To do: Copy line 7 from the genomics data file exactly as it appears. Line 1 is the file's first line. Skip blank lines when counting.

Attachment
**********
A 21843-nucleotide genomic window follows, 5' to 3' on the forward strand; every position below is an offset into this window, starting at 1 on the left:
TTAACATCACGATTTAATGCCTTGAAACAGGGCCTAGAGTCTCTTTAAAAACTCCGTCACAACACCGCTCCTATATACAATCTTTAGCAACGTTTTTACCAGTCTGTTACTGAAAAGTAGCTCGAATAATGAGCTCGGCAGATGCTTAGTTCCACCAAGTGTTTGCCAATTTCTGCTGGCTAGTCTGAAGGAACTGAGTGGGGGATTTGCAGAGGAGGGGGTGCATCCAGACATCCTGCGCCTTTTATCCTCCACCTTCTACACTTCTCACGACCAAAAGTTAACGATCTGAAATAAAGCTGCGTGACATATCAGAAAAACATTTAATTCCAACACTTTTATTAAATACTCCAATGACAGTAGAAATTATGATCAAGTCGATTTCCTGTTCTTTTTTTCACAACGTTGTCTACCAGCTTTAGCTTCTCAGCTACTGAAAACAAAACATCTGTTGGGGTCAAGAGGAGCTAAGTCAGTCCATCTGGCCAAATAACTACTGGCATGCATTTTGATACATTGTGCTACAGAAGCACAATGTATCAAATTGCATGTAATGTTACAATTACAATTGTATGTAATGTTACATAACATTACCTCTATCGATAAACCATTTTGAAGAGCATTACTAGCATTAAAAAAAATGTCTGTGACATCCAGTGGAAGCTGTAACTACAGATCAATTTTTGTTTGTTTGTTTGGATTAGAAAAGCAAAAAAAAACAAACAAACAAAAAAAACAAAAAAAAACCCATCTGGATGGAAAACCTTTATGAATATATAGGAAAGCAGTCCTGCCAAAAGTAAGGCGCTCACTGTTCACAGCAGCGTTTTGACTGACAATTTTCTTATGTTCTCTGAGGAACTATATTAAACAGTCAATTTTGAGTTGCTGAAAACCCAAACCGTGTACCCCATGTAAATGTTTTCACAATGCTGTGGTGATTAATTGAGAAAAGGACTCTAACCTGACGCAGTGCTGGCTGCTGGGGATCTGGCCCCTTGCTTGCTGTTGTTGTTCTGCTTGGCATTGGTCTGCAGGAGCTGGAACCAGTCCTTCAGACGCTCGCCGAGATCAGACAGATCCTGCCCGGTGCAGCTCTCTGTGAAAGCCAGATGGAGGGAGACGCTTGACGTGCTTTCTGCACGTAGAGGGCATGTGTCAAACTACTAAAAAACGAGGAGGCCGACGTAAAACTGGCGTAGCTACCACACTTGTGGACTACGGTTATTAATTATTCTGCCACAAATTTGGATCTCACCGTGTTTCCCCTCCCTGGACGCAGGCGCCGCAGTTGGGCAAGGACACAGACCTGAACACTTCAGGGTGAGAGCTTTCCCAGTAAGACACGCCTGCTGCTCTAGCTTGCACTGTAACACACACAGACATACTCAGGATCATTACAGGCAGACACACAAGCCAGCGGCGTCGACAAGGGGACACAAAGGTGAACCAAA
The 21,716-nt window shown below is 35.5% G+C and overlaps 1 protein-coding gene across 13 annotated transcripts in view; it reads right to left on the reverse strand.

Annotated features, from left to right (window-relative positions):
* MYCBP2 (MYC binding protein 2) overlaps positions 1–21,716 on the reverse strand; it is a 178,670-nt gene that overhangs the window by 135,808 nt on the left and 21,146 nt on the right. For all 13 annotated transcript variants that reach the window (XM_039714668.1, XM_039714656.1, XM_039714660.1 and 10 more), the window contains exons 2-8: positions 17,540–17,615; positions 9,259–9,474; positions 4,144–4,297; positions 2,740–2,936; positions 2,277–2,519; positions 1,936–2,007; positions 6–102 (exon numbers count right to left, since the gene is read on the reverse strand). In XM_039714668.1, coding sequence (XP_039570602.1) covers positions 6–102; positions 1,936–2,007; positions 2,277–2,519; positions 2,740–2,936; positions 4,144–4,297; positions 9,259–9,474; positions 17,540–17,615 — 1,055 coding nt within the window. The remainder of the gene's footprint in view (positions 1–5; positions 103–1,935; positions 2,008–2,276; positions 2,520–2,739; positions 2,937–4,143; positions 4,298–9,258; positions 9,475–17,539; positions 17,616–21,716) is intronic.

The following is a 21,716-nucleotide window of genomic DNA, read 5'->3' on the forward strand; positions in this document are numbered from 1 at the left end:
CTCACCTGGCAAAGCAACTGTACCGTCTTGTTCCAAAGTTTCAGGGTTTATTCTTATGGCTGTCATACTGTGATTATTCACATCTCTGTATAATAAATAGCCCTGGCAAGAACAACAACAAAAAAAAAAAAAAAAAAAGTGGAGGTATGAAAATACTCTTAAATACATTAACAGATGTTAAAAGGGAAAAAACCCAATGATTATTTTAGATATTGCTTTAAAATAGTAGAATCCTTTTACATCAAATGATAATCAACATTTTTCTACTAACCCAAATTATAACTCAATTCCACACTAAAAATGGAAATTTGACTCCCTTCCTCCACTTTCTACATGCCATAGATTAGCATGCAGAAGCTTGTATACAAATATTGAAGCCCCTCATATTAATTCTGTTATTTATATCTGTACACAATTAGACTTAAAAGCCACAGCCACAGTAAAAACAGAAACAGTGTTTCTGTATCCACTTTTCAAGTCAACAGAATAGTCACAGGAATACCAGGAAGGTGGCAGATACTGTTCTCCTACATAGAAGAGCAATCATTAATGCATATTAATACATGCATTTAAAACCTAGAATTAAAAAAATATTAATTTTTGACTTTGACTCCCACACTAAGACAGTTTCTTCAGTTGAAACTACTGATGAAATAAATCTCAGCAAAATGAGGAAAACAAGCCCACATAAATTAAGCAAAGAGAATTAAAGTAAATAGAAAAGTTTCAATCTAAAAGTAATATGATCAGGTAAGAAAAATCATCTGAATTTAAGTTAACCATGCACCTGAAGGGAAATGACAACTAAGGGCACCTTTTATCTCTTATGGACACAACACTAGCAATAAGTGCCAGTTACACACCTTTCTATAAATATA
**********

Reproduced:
CTCACCTGGCAAAGCAACTGTACCGTCTTGTTCCAAAGTTTCAGGGTTTATTCTTATGGCTGTCATACTGTGATTATTCACATCTCTGTATAATAAATAGCCCTGGCAAGAACAACAACAAAAAAAAAAAAAAAAAAAGTGGAGGTATGAAAATACTCTTAAATACATTAACAGATGTTAAAAGGGAAAAAACCCAATGATTATTTTAGATATTGCTTTAAAATAGTAGAATCCTTTTACATCAAATGATAATCAACATTTTTCTACTAACCCAAATTATAACTCAATTCCACACTAAAAATGGAAATTTGACTCCCTTCCTCCACTTTCTACATGCCATAGATTAGCATGCAGAAGCTTGTATACAAATATTGAAGCCCCTCATATTAATTCTGTTATTTATATCTGTACACAATTAGACTTAAAAGCCACAGCCACAGTAAAAACAGAAACAGTGTTTCTGTATCCACTTTTCAAGTCAACAGAATAGTCACAGGAATACCAGGAAGGTGGCAGATACTGTTCTCCTACATAGAAGAGCAATCATTAATGCATATTAATACATGCATTTAAAACCTAGAATTAAAAAAATATTAATTTTTGACTTTGACTCCCACACTAAGACAGTTTCTTCAGTTGAAACTACTGATGAAATAAATCTCAGCAAAATGAGGAAAACAAGCCCACATAAATTAAGCAAAGAGAATTAAAGTAAATAGAAAAGTTTCAATCTAAAAGTAATATGATCAGGTAAGAAAAATCATCTGAATTTAAGTTAACCATGCACCTGAAGGGAAATGACAACTAAGGGCACCTTTTATCTCTTATGGACACAACACTAGCAATAAGTGCCAGTTACACACCTTTCTATAAATATA